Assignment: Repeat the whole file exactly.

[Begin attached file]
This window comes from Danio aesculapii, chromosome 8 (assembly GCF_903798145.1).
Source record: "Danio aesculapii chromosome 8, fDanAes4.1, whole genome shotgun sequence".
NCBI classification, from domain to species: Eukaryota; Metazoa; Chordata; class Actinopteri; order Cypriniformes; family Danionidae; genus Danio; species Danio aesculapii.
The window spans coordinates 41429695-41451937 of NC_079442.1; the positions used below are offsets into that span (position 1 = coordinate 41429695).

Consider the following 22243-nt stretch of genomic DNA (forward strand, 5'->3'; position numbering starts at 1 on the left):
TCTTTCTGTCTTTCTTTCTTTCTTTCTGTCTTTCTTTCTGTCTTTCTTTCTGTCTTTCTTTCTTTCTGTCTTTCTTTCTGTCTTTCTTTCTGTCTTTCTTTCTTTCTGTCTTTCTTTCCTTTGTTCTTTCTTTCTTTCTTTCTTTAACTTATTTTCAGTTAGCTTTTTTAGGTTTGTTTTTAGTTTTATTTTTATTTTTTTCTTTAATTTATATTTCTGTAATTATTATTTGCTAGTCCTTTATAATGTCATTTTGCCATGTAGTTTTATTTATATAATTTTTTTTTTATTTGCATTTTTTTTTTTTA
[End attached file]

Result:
This window comes from Danio aesculapii, chromosome 8 (assembly GCF_903798145.1).
Source record: "Danio aesculapii chromosome 8, fDanAes4.1, whole genome shotgun sequence".
NCBI classification, from domain to species: Eukaryota; Metazoa; Chordata; class Actinopteri; order Cypriniformes; family Danionidae; genus Danio; species Danio aesculapii.
The window spans coordinates 41429695-41451937 of NC_079442.1; the positions used below are offsets into that span (position 1 = coordinate 41429695).

Consider the following 22243-nt stretch of genomic DNA (forward strand, 5'->3'; position numbering starts at 1 on the left):
TCTTTCTGTCTTTCTTTCTTTCTTTCTGTCTTTCTTTCTGTCTTTCTTTCTGTCTTTCTTTCTTTCTGTCTTTCTTTCTGTCTTTCTTTCTGTCTTTCTTTCTTTCTGTCTTTCTTTCCTTTGTTCTTTCTTTCTTTCTTTCTTTAACTTATTTTCAGTTAGCTTTTTTAGGTTTGTTTTTAGTTTTATTTTTATTTTTTTCTTTAATTTATATTTCTGTAATTATTATTTGCTAGTCCTTTATAATGTCATTTTGCCATGTAGTTTTATTTATATAATTTTTTTTTTATTTGCATTTTTTTTTTTTA